When I moved to Reno, when I finally made it those 2400 miles across the country, do you know what was on the top of my to-do list?
Yes, I’m an avid reader (and writer), but my mission wasn’t the newest fiction or a literary classic. No, it was a Sibley field guide to the birds of western America. I had made it those 2400 miles without a guide, and had taken many-a picture in hopes of identification at a later date. And that day had finally come.
Of the new birds, I had seen many. My life list was getting quite the influx—it’s amazing that travel can do that!
I added to my list: horned lark, chukar, western meadowlark, loggerhead shrike, common raven, black-billed magpie, California quail, great-horned owl, Franklin’s gull, red-naped sapsucker, broad-tailed hummingbird, stellar jay, scrub jay, mountain chickadee- okay, I know I’ve lost most of you by now, but I’m on a roll- marsh wren, mountain bluebird, gadwall, mute swan, snowy egret, black-crowned night-heron, greater white-fronted goose, and a white pelican. Just to name a few.
Now, working in the different parks in Reno, I have seen so many life list birds that I never imagined would be chillin’ in Sparks Marina or Virginia Lake Park.
A couple weeks ago, I took a group of energetic sixth graders to Virginia Lake to count some birds. They were just as excited as I was, I think. We walked around the lake with our binoculars, field guides, and checklists. I walked into a bench (and only mildly skinned my knee—safety first, kids) when I spotted the resident mute swan dabbling in the water. And dabbling is one of my favorite bird things, often described (by only me, probably) as ‘butt up’ and searching for food. Lots of other ducks were dabbling too. Except for those diving ducks—they were diving up a storm!
The students and I watched a common merganser dive and resurface for quite some time. We even spotted a snowy egret hunting for tiny fish in the shallower of water, and a double-crested cormorant drying out her wings on the shore.
What a smorgasbord!
But the bird that truly stood out to me at Virginia Lake was the one that didn’t really stand out at all:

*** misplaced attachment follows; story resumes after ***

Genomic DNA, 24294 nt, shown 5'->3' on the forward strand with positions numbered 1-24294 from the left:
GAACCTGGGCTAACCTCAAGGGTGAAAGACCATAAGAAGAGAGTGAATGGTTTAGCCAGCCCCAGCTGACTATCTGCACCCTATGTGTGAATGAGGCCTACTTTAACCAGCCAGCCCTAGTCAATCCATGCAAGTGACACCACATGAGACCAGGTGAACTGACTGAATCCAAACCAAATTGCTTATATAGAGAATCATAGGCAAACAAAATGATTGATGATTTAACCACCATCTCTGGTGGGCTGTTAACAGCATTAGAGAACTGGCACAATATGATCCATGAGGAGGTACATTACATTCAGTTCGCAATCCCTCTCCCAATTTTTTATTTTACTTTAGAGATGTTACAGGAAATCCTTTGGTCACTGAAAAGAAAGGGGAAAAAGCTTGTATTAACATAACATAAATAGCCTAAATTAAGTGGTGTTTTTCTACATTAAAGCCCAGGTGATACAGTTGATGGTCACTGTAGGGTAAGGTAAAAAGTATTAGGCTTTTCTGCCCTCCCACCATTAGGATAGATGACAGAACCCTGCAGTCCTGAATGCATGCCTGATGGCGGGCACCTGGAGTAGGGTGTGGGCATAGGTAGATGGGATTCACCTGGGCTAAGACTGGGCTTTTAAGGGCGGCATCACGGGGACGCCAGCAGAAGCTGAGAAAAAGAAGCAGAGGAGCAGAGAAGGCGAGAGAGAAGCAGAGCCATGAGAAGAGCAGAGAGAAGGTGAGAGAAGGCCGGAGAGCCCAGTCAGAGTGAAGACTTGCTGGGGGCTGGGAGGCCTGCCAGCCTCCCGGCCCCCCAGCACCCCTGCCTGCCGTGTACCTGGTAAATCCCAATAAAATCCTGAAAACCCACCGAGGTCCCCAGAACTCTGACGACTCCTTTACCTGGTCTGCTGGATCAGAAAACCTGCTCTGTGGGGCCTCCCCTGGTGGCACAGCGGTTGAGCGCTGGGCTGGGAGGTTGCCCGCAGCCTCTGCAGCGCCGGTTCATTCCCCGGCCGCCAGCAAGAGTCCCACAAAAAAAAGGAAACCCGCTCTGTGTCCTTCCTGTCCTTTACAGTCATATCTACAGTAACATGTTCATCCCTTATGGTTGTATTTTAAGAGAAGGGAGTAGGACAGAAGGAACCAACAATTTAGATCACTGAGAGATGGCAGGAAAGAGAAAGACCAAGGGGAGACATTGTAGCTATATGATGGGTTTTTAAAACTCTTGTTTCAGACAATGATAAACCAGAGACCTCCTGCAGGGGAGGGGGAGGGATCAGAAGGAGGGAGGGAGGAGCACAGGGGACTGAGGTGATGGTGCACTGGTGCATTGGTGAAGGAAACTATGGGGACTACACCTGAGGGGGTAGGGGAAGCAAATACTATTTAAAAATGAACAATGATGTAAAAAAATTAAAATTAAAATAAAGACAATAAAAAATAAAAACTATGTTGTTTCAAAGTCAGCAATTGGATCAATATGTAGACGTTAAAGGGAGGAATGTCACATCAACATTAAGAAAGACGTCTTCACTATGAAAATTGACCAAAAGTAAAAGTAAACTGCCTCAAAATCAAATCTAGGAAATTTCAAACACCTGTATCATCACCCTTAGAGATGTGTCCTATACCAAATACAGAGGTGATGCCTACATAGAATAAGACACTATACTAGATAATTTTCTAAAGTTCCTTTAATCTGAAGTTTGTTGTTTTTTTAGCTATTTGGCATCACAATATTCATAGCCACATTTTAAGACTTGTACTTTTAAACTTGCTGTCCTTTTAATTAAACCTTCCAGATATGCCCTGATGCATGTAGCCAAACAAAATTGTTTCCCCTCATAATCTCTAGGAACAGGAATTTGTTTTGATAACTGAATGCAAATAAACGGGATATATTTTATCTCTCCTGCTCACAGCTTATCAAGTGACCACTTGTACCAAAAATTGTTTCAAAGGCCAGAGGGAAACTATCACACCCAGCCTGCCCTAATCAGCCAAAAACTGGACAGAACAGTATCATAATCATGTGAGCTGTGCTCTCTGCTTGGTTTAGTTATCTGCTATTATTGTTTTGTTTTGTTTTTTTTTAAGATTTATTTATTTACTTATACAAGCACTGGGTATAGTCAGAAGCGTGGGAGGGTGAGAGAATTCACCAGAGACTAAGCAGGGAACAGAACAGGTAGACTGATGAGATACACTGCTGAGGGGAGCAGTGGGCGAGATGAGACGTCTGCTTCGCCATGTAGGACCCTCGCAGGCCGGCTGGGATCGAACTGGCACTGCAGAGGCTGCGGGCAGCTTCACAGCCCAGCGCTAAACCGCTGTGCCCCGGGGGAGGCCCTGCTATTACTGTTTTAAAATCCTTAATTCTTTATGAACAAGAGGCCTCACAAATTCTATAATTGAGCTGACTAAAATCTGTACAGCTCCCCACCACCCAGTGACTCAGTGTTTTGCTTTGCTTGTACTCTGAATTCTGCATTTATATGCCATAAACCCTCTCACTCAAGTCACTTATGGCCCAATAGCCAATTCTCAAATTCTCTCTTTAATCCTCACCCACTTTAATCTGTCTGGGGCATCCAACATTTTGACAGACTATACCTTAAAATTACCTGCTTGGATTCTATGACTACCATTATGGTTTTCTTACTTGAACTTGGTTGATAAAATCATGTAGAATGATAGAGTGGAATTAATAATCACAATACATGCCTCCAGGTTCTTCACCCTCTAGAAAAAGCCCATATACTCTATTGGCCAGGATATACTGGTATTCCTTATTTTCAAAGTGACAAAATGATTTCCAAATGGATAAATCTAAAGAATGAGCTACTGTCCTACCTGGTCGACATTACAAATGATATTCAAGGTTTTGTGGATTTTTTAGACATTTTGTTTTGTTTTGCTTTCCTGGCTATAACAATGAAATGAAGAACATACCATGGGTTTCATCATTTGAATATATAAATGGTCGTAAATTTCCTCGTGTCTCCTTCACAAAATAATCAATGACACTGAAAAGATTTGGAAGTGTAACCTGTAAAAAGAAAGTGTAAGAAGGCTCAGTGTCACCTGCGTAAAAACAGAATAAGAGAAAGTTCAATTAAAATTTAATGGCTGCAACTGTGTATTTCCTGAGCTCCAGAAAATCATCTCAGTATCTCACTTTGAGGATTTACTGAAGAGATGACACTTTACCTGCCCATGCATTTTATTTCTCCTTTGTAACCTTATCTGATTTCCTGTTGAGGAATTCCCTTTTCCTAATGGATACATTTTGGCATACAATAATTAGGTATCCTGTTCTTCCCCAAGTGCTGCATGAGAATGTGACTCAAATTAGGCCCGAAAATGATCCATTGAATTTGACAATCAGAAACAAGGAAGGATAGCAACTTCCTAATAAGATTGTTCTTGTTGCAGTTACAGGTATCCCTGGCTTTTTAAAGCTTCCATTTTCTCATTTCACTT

They are dabbling ducks (oh, the dabblers) with mottled brown chests, white bars on their wings, and a little black tail. Males are a little bit sleeker than the females, but not by much. They are small and unassuming, and awesome.
The students were pretty excited about it. Here we thought it was just another mallard. But using our resources (field guides, binoculars, and the almighty power of observation) we were able to discern the differences and positively identify the gadwall.
Having ownership over the identification really gave the students the pride and the confidence to get into our activity. On the walk back, I talked to so many students about how cool birds are, which ones were their favorites, and how they could take their families to Virginia Lake and share their knowledge. Allowing kids to find that passion hidden in simply getting involved (and supporting that passion or interest) is what makes nature so amazing.
And getting involved is so easy, especially with birds. They live everywhere, and are accessible everywhere. You can sit in your backyard, by a window in your apartment, at your local park, or the playground at school, to listen, watch, and observe. My favorite thing to do with students is to try and distinguish between different species and, once we have a specific picture of a species in our heads, we can give them our own names based on what we observe (my personal favorites include the Tree-bird and Featherhead). I mean, I still get excited when I see a canada goose.
I really don’t mind those weird looks I get when I’m sitting on the floor in a bookstore identifying birds, or when I’m watching a specific bird for half an hour, or when I run into a bench while trying to spot a (sedentary) swan. Or even when I get left behind by the group because I’m watching a bird. Birds just hold such charm and have such powerful (and often hilarious) personalities. And I am so fortunate to share my love of birds with students. Hopefully they’ll be able to find something they are equally as passionate about. At the end of the day, that’s the goal, right?
And, as always, here’s to quails & happy trails.